Academic journal article The Historian

For Whose Benefit?: Social Control and the Construction of Providence's Dexter Asylum

Academic journal article The Historian

For Whose Benefit?: Social Control and the Construction of Providence's Dexter Asylum

Article excerpt

THE FIRST PUBLIC record of Eliza Ann Case contains no mention of her biography, her childhood past, nor even a note on her age. The quickly-scratched official payment order stating, "In favor of Ann Axtell for board for Eliza Case and Sibell Pitts," reveals only a simple and seemingly trivial historical tidbit: On 23 February 1827, a woman named Eliza Case was officially a dependent of the Town of Providence. (1) The payment order is unremarkable in itself--one among hundreds of seemingly random and hastily scribbled treasury notes signed by Providence's Overseer of the Poor and now preserved in the archive. Mention of Eliza commands attention only because of the frequent recurrence of her name among various documents relating to the town's poor throughout the next ten years. (2) Perhaps this particular barebones introduction to Eliza is fitting, for her dependence on Providence's system of poor relief, and the changing nature of this relief, structured and confined the rest of her adult life.

Though we have no information about Eliza's early life or the circumstances that left her a town-supported boarder in Ann Axtell's home, we can make some conjectures based on what we know about poor relief in Providence in the early nineteenth century. According to later documents, Eliza was twenty-one years old in 1827, but she was probably unmarried, and lacked any financially secure family still living in Providence, as Rhode Island law mandated that familial resources be exhausted before a poor resident could request public funds. (3) Nevertheless, because Rhode Island towns were especially wary of providing support to outsiders, we can guess that she was born or at least had lived for some time in Providence. (4) As one of two boarders living with Ann Axtell, Eliza could count on at least two other women for company, but her social network may have extended beyond the walls of her adoptive home. (5)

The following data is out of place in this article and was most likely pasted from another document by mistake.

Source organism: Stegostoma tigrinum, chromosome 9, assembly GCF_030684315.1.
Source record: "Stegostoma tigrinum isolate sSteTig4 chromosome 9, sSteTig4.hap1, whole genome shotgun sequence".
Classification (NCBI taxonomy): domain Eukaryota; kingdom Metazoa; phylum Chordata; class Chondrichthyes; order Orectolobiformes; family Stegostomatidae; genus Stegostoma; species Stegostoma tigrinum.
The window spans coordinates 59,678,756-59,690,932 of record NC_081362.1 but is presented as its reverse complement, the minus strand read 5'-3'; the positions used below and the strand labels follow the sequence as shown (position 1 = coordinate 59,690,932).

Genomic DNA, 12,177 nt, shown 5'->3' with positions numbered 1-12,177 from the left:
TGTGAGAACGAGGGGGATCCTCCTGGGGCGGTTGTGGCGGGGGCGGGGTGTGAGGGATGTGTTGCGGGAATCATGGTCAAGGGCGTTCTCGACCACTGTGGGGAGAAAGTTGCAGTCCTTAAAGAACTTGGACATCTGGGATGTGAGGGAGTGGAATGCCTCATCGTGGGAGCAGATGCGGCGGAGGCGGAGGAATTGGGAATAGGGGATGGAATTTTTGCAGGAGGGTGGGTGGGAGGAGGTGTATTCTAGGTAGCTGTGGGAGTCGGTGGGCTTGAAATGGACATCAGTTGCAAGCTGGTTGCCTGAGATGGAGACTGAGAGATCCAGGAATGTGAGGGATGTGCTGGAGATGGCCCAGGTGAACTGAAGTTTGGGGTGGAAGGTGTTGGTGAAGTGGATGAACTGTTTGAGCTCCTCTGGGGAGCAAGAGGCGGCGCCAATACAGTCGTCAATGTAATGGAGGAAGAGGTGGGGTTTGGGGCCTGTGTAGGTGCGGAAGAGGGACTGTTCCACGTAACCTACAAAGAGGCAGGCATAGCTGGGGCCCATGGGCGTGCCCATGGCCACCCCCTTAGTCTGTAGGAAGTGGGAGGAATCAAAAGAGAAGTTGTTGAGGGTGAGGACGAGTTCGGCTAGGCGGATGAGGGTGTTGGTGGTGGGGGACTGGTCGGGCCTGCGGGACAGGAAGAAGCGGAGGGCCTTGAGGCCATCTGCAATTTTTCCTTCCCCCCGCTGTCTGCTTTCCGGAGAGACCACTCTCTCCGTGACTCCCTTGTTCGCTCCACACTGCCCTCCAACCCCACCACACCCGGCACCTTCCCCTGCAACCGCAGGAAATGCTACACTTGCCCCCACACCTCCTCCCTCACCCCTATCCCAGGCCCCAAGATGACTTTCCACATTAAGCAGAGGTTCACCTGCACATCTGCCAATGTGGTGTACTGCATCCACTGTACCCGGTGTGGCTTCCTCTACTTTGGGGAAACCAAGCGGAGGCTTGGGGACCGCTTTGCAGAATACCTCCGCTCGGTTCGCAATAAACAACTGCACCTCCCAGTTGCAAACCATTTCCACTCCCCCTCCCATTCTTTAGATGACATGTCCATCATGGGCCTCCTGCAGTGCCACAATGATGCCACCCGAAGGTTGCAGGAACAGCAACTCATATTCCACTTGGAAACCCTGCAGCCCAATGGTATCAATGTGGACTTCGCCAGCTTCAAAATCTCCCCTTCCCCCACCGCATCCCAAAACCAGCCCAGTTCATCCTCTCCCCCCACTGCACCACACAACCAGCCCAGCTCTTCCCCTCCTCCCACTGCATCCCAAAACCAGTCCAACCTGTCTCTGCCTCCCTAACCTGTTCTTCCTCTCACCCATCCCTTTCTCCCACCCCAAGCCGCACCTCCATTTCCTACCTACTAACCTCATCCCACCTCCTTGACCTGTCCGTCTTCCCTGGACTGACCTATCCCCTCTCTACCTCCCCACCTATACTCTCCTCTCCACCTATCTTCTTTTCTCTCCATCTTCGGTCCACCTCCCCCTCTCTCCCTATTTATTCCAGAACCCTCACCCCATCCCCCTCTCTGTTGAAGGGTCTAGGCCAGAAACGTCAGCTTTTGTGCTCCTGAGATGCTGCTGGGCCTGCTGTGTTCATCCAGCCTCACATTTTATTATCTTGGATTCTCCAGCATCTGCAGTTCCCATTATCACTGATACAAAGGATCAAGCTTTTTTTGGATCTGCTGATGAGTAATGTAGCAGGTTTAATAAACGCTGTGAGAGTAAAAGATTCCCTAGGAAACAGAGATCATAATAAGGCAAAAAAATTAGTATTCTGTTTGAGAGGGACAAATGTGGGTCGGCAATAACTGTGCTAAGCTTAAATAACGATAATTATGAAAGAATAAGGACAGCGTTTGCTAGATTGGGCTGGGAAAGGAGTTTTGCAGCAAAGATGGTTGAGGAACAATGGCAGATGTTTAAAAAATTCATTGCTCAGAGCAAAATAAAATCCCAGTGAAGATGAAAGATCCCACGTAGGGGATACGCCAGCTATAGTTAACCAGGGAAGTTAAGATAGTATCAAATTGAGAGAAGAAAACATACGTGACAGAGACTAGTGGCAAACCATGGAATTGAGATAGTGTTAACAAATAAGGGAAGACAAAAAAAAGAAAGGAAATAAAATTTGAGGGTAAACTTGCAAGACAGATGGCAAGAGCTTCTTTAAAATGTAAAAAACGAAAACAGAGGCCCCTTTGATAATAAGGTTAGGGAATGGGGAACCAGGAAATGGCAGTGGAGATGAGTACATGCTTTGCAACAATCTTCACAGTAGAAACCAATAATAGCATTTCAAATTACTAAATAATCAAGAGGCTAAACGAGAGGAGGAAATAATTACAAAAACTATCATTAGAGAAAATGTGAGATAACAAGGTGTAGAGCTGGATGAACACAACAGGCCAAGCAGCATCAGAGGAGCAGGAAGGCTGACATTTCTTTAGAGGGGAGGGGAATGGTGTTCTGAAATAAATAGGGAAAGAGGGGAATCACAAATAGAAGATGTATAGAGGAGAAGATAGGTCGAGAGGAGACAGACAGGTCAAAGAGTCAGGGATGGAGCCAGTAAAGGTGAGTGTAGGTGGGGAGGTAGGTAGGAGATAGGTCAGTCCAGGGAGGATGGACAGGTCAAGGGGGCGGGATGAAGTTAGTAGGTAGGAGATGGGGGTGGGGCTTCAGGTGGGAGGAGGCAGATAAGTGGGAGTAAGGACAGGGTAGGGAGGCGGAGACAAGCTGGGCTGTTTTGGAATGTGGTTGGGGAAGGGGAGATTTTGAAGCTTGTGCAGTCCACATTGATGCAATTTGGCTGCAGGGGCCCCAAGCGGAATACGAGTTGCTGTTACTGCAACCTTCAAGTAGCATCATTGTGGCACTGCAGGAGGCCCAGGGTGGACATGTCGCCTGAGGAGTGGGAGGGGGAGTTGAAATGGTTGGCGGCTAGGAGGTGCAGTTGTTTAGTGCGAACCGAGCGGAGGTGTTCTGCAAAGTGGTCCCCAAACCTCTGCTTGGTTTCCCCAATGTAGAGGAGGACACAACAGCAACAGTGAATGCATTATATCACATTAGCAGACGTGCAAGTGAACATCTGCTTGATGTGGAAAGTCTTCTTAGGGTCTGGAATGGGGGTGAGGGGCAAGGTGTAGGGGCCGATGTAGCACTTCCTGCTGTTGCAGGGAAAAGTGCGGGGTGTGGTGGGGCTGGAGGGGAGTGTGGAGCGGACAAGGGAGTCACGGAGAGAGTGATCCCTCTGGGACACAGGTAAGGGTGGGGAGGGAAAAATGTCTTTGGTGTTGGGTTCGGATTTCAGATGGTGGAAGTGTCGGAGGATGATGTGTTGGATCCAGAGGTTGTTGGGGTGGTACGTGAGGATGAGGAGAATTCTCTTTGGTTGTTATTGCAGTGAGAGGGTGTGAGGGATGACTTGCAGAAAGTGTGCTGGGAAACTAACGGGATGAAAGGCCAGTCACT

That was soon to change. In 1824, a wealthy merchant named Ebenezer Knight Dexter died and bequeathed a large piece of property called Neck Farm to the Town of Providence. His will expressly stipulated that the town must erect a facility on the property for the purpose of housing and supporting Providence's poor. The majority of the rest of his estate, including the rent received from numerous other real-estate interests, would be kept in a fund for use only on poor relief, thereby providing sustainable financial support for the future almshouse. He forbade the town from selling the farm, and demanded that at least "forty freemen" be present for any decision on the gift. (6)

The Dexter Asylum opened its doors on 31 July 1828, and soon Providence's poor were being rounded up and directed to the new almshouse. Eliza turned up on 19 October 1828, committed to the asylum by the Overseer of the Poor fewer than three months after its opening. She must have found her new residence much more regulated than her previous home at Ann Axtell's, though over the next few years she would get used to the contrast between life within and without the asylum's walls. Between 19 October 1828 and 29 September 1838, Eliza was discharged from the asylum six times, each time returning after as short as five months or as long as two years. (7) Her stays within the Dexter Asylum's walls ranged from two months to a final period of ten years from October 1837 to November 1847. During one of the shorter stints, she gave birth to Sarah Ann Case, whose brief life of 113 days elapsed completely within the asylum. (8) Like most of the details of Eliza's life, the identity of the father of her child remains a mystery. Despite the paucity of documentation, we can be sure that life for Eliza was not easy, and never stable: The record of her two-day stay in Dexter's "solitary confinement" for fighting with another inmate attests to just one of what must have been many low points in Eliza's life of dependence. (9)

Eliza Ann Case's story provides us a window into the changing nature of poor relief in early nineteenth-century America. …

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